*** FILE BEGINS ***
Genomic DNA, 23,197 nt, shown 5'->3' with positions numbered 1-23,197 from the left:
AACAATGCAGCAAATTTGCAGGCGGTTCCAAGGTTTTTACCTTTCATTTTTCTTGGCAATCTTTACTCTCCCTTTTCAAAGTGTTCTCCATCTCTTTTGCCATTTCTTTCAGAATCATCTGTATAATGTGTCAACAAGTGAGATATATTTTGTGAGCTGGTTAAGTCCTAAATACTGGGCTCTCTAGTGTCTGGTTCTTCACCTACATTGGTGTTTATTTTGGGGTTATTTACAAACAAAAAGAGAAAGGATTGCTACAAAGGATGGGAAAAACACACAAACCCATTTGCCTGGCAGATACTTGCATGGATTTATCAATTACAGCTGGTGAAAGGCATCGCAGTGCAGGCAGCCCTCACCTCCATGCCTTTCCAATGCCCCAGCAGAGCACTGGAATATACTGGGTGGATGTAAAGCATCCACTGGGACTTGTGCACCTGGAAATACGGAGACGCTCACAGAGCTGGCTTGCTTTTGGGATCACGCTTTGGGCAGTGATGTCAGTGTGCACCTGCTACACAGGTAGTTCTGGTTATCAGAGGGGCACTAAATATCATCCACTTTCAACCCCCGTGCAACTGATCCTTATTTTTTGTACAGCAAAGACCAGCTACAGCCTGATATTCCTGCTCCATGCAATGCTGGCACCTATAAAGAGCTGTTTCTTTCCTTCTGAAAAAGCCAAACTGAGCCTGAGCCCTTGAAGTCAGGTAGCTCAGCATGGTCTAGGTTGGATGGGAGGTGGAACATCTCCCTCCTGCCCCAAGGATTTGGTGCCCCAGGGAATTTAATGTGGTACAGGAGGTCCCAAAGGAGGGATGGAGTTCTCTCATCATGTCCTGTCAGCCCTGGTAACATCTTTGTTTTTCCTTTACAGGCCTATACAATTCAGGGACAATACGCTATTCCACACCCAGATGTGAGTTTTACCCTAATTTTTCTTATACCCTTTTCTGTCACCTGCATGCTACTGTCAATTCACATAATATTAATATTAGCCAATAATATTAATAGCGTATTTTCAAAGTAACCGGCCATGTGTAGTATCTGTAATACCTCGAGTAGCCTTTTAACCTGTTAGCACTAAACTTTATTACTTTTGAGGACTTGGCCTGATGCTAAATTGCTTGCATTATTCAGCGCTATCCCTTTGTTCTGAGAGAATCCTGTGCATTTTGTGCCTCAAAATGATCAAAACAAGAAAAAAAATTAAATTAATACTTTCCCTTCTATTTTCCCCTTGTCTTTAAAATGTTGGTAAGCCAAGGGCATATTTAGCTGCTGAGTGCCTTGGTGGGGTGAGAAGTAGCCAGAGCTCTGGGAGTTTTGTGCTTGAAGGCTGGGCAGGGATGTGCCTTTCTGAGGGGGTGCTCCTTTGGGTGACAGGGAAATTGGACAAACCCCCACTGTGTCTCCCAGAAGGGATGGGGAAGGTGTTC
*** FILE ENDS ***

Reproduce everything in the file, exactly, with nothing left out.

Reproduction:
Genomic DNA, 23,197 nt, shown 5'->3' with positions numbered 1-23,197 from the left:
AACAATGCAGCAAATTTGCAGGCGGTTCCAAGGTTTTTACCTTTCATTTTTCTTGGCAATCTTTACTCTCCCTTTTCAAAGTGTTCTCCATCTCTTTTGCCATTTCTTTCAGAATCATCTGTATAATGTGTCAACAAGTGAGATATATTTTGTGAGCTGGTTAAGTCCTAAATACTGGGCTCTCTAGTGTCTGGTTCTTCACCTACATTGGTGTTTATTTTGGGGTTATTTACAAACAAAAAGAGAAAGGATTGCTACAAAGGATGGGAAAAACACACAAACCCATTTGCCTGGCAGATACTTGCATGGATTTATCAATTACAGCTGGTGAAAGGCATCGCAGTGCAGGCAGCCCTCACCTCCATGCCTTTCCAATGCCCCAGCAGAGCACTGGAATATACTGGGTGGATGTAAAGCATCCACTGGGACTTGTGCACCTGGAAATACGGAGACGCTCACAGAGCTGGCTTGCTTTTGGGATCACGCTTTGGGCAGTGATGTCAGTGTGCACCTGCTACACAGGTAGTTCTGGTTATCAGAGGGGCACTAAATATCATCCACTTTCAACCCCCGTGCAACTGATCCTTATTTTTTGTACAGCAAAGACCAGCTACAGCCTGATATTCCTGCTCCATGCAATGCTGGCACCTATAAAGAGCTGTTTCTTTCCTTCTGAAAAAGCCAAACTGAGCCTGAGCCCTTGAAGTCAGGTAGCTCAGCATGGTCTAGGTTGGATGGGAGGTGGAACATCTCCCTCCTGCCCCAAGGATTTGGTGCCCCAGGGAATTTAATGTGGTACAGGAGGTCCCAAAGGAGGGATGGAGTTCTCTCATCATGTCCTGTCAGCCCTGGTAACATCTTTGTTTTTCCTTTACAGGCCTATACAATTCAGGGACAATACGCTATTCCACACCCAGATGTGAGTTTTACCCTAATTTTTCTTATACCCTTTTCTGTCACCTGCATGCTACTGTCAATTCACATAATATTAATATTAGCCAATAATATTAATAGCGTATTTTCAAAGTAACCGGCCATGTGTAGTATCTGTAATACCTCGAGTAGCCTTTTAACCTGTTAGCACTAAACTTTATTACTTTTGAGGACTTGGCCTGATGCTAAATTGCTTGCATTATTCAGCGCTATCCCTTTGTTCTGAGAGAATCCTGTGCATTTTGTGCCTCAAAATGATCAAAACAAGAAAAAAAATTAAATTAATACTTTCCCTTCTATTTTCCCCTTGTCTTTAAAATGTTGGTAAGCCAAGGGCATATTTAGCTGCTGAGTGCCTTGGTGGGGTGAGAAGTAGCCAGAGCTCTGGGAGTTTTGTGCTTGAAGGCTGGGCAGGGATGTGCCTTTCTGAGGGGGTGCTCCTTTGGGTGACAGGGAAATTGGACAAACCCCCACTGTGTCTCCCAGAAGGGATGGGGAAGGTGTTC